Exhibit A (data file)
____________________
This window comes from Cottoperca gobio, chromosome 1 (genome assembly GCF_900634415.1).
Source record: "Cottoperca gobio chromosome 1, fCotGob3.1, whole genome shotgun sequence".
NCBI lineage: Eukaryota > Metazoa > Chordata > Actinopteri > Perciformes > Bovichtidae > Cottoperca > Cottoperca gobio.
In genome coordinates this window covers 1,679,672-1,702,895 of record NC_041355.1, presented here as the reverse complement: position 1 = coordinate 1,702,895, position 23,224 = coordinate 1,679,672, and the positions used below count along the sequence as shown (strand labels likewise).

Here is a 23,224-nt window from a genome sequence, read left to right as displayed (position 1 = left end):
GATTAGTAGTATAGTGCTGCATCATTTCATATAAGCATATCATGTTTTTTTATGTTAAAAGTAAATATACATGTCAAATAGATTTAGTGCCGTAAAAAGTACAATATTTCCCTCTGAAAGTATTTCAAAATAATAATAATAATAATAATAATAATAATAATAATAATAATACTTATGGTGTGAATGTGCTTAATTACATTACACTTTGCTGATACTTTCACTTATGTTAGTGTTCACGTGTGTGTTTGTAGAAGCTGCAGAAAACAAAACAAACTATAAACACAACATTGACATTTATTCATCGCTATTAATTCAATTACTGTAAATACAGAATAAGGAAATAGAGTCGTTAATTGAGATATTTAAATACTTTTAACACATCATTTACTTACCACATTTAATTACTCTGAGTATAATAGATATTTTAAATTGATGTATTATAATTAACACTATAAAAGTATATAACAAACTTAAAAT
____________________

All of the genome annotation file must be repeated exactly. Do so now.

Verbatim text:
This window comes from Cottoperca gobio, chromosome 1 (genome assembly GCF_900634415.1).
Source record: "Cottoperca gobio chromosome 1, fCotGob3.1, whole genome shotgun sequence".
NCBI lineage: Eukaryota > Metazoa > Chordata > Actinopteri > Perciformes > Bovichtidae > Cottoperca > Cottoperca gobio.
In genome coordinates this window covers 1,679,672-1,702,895 of record NC_041355.1, presented here as the reverse complement: position 1 = coordinate 1,702,895, position 23,224 = coordinate 1,679,672, and the positions used below count along the sequence as shown (strand labels likewise).

Here is a 23,224-nt window from a genome sequence, read left to right as displayed (position 1 = left end):
GATTAGTAGTATAGTGCTGCATCATTTCATATAAGCATATCATGTTTTTTTATGTTAAAAGTAAATATACATGTCAAATAGATTTAGTGCCGTAAAAAGTACAATATTTCCCTCTGAAAGTATTTCAAAATAATAATAATAATAATAATAATAATAATAATAATAATAATACTTATGGTGTGAATGTGCTTAATTACATTACACTTTGCTGATACTTTCACTTATGTTAGTGTTCACGTGTGTGTTTGTAGAAGCTGCAGAAAACAAAACAAACTATAAACACAACATTGACATTTATTCATCGCTATTAATTCAATTACTGTAAATACAGAATAAGGAAATAGAGTCGTTAATTGAGATATTTAAATACTTTTAACACATCATTTACTTACCACATTTAATTACTCTGAGTATAATAGATATTTTAAATTGATGTATTATAATTAACACTATAAAAGTATATAACAAACTTAAAAT